WASHINGTON — The fate of the single biggest piece of President Barack Obama’s climate change legacy was thrown into question Tuesday evening when the Supreme Court blocked the president’s carbon emissions regulation for existing power plants from moving forward.
In a 5-4 decision, the court granted the stay to 29 states and a slew of industry groups that are appealing the rule. Oral arguments at a federal appeals court in Washington will take place in June.
In August, the Environmental Protection Agency finalized the rule, which mandates existing power plants reduce carbon dioxide emissions 32 percent from 2005 levels by 2030. The administration estimated that once in effect, the regulation would reduce carbon dioxide pollution by 870 million tons — equal to the amount produced by 108 million homes or 166 million cars.
The Supreme Court’s decision does not mean justices will ultimately strike down the regulation, but it doesn’t bode well for the EPA.
Opponents of the rule were quick to cheer the decision. House Speaker Paul Ryan (R-Wis.) praised the court, and charged that the rule should “be struck down permanently before coal country is destroyed completely.”
West Virginia Attorney General PatrickMorrisey called it a “great victory” for his state, which is suing the administration over the carbon rule.
“We are thrilled that the Supreme Court realized the rule’s immediate impact and froze its implementation, protecting workers and saving countless dollars as our fight against its legality continues,” Morrisey said.
The White House, on the other hand, is “confident that we will prevail on the merits,” said spokesman Josh Earnest.
“The Clean Power Plan is based on a strong legal and technical foundation, gives States the time and flexibility they need to develop tailored, cost-effective plans to reduce their emissions, and will deliver better air quality, improved public health, clean energy investment and jobs across the country, and major progress in our efforts to confront the risks posed by climate change,” he said.
On a call with reporters later Tuesday night, senior administration officials downplayed the court’s decision, calling it a “temporary procedural determination.”
“[It] does nothing to affect first, our confidence in the legal soundness of this rule, and it also does nothing to affect our determination to continue to move forward,” said one senior administration official.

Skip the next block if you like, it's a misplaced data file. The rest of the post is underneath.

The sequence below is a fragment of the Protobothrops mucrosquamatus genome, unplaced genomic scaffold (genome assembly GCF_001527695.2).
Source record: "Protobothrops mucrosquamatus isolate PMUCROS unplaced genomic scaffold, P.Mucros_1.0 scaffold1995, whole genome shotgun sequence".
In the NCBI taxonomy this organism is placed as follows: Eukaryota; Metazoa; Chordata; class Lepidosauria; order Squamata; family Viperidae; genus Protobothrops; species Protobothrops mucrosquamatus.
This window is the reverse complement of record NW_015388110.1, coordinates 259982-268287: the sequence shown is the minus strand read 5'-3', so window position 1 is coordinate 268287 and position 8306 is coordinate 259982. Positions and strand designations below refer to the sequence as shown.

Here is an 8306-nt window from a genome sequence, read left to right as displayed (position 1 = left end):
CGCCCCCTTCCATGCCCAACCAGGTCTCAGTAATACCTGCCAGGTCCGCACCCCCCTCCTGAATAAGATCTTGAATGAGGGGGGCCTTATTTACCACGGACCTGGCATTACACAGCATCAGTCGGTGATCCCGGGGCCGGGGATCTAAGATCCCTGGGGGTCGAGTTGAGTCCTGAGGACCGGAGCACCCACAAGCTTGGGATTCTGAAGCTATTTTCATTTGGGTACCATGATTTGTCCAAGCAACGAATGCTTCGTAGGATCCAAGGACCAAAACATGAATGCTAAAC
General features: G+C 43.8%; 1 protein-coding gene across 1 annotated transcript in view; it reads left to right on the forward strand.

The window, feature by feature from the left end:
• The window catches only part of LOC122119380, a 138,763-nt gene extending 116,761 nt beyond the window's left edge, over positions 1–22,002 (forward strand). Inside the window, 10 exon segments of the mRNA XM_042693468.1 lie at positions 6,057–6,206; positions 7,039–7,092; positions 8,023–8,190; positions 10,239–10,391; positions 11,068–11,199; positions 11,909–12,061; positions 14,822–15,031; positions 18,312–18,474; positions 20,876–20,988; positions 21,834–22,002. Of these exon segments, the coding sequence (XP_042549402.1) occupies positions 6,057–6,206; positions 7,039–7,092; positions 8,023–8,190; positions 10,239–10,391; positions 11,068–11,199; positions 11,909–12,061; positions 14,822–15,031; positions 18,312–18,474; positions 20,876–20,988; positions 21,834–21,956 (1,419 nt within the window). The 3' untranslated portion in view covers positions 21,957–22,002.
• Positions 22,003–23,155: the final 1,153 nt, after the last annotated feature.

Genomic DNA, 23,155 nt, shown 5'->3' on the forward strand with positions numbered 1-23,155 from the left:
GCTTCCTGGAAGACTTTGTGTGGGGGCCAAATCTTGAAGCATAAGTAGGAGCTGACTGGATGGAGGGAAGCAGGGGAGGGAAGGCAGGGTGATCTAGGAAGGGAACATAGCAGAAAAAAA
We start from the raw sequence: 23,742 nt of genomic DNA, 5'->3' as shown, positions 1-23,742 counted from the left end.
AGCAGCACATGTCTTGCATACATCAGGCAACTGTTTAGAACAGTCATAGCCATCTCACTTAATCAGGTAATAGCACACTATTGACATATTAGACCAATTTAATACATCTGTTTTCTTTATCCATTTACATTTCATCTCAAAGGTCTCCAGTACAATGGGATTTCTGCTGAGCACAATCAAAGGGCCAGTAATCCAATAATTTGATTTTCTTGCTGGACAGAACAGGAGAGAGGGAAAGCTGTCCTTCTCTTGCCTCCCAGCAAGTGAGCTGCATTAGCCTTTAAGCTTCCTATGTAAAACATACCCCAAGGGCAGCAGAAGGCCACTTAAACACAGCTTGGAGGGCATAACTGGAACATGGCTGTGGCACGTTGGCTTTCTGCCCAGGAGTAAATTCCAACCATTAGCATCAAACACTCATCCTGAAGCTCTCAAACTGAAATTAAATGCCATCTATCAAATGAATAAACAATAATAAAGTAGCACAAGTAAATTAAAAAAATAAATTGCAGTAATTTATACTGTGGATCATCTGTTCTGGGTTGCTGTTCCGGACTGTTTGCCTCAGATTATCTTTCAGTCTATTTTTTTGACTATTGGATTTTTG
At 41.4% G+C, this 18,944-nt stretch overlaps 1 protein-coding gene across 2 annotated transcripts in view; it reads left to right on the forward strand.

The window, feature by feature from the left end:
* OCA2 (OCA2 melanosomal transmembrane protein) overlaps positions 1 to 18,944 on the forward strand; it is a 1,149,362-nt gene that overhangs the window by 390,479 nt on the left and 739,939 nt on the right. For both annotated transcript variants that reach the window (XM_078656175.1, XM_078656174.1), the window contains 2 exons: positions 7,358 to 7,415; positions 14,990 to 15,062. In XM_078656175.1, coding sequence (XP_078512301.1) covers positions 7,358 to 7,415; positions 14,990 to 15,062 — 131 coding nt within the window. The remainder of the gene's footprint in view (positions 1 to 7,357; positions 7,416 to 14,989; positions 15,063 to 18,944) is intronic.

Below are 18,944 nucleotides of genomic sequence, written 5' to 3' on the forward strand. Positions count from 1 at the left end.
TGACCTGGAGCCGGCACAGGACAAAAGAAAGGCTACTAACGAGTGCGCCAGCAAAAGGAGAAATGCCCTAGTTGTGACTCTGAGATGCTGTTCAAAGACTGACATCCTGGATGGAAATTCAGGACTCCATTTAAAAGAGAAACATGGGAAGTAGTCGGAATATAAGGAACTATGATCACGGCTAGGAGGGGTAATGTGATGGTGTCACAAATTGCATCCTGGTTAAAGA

While the decision in practice puts a hold on implementation of the regulations, the administration officials were quick to point out that states were given a “generous timeline” to comply — plans don’t have to be submitted until 2018.
Pressed on whether the court’s action would jeopardize the agreement finalized between the U.S. and nearly 200 nations to reduce greenhouse gas emissions, officials said the administration is not afraid partners in the climate accord will back out.
The EPA defended the rule, vowing to continue to address carbon pollution.
“We’re disappointed the rule has been stayed, but you can’t stay climate change and you can’t stay climate action,” EPA spokeswoman Melissa Harrison said.
But the potential ramifications of the Supreme Court’s order were not lost on supporters of the president’s signature climate rule.
“The Supreme Court’s deeply misguided decision to stay the implementation of the Clean Power Plan will enable those states that deny climate science to slow progress in reducing the carbon pollution that threatens the health of all Americans,” House Minority Leader Nancy Pelosi (D-Calif.) said in a statement.
The justices did not offer details explaining their decision, but the order implies they likely view the rule as one that would place too heavy a burden on businesses and states. The stay effectively leaves the fate of Obama’s landmark climate rule hanging in the balance until after he leaves office — meaning the stakes in 2016 are elevated even more when it comes to climate change policies.
Billionaire climate activist Tom Steyer was quick to point out that the future of Obama’s legacy could very well rest on who is elected president and may be able to appoint up to three justices to the Supreme Court.
“Today’s decision amounts to a dangerous halt to progress on this most pressing issue,” Steyer said. “Our next president will have the responsibility to select Supreme Court justices, and today’s decision reminds us how critical these selections will be to keeping our families healthy, safe and economically secure.”
One court expert, Sam Bagenstos of the University of Michigan’s law school, offered analysis that backers of the administration’s climate plan might welcome. Bagenstos explained that the five justices in the majority may have been “persuaded” that the regulation “would require significant investments from businesses and that those businesses shouldn’t have to make those investments before the courts have a chance to decide whether the rules are consistent with the law.”